Emergency Fund: Not about emergencies?

Emergency funds are arguably the ground floor of healthy finances. At least, it’s on the first floor 2 story house. Or something. They afford you *time* to recover from or find a permanent solution to an emergency or a major change in your life, as well as security in knowing that if times get difficult, you can take a breather without having to worry about money.

You may be confused by typical recommendations, which say something like keep [3-12] months of expenses in [checking, savings, investments, credit] account and [do/do not] use it for infrequent but somewhat predictable expenses like car maintenance, sinking funds (i.e. saving for a house downpayment), annual doctor’s visits, taxes (oh, geez), etc.

All these options are perfectly valid and depend on your situation. Let’s explore what factors you may want to consider when establishing your emergency fund.

AMOUNT

What sort of emergency are you preparing for, and how much would it take to help you solve or recover from it? The amount you keep could be dependent on a number of months worth of expenses or on a total value that you could see yourself needing in an emergency. For instance, if you have a very stable stream of income and support, and you know you could figure things out quickly in a time of true emergency, 1 month of expenses might honestly be enough. If you have less predictable income, you would want to keep enough on hand to get you through lean times, so maybe 6 months makes sense. Maybe your biggest concern is healthcare costs or having to book a last minute flight for a family emergency, so you keep on hand the amount that would cost – which may even double as or be in addition to, say, a “3 month’s expenses” emergency fund.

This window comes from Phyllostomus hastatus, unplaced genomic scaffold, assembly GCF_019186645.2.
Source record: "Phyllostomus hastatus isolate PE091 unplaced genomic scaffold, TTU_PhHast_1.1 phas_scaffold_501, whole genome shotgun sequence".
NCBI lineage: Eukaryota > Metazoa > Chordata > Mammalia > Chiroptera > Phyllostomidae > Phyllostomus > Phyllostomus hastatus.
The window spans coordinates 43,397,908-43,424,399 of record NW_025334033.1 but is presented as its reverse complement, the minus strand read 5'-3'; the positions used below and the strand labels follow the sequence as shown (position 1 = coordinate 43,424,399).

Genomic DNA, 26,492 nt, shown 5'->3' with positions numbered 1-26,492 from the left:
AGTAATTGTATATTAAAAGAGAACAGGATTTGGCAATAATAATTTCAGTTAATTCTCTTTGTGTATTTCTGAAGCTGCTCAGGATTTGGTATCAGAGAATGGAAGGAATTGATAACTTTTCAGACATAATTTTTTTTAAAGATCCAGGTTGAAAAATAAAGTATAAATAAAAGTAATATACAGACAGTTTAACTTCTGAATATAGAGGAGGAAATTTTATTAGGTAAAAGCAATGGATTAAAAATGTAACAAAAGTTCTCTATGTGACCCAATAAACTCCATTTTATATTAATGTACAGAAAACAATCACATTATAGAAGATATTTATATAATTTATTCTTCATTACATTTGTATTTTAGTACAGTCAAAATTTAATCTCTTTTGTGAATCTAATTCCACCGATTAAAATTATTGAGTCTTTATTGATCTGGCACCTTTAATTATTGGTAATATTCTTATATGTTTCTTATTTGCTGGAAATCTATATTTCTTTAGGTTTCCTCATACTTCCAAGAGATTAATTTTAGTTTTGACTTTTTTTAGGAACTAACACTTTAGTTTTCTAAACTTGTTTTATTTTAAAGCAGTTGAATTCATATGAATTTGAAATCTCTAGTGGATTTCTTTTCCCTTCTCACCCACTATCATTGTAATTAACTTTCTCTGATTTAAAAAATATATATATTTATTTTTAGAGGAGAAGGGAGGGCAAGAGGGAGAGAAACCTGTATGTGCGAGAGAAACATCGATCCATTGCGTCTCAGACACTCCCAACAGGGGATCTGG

LOCATION

Preferred location of the fund is based on how quickly you would need liquidity, and how much risk you want your emergency fund to be exposed to. You should also be considering whether or not you want to split your fund over multiple types of accounts. I think it makes sense in a lot of scenarios to put 1 month of expenses in a checking account to prevent accidentally overdrawing your account, another 2-6 months in a savings account for short term emergencies, and keep another 6 months in a brokerage or Roth “retirement” account for longer or larger emergencies. People who are very financially secure (say, with plenty of investments and owning equity in a home) sometimes even treat their Home Equity Line of Credit (HELOC) as an emergency fund, knowing and accepting the risk of liquifying investments if an emergency arises.

PURPOSE

This section is more about semantics than anything. What counts as an emergency? If you keep both your fund for truly unpredictable emergencies in the same savings account as you keep your growing downpayment for a house, do you consider it all your “emergency fund”?

Honestly, who cares? If you’re happy with your plan, I’m happy. So what’s your plan?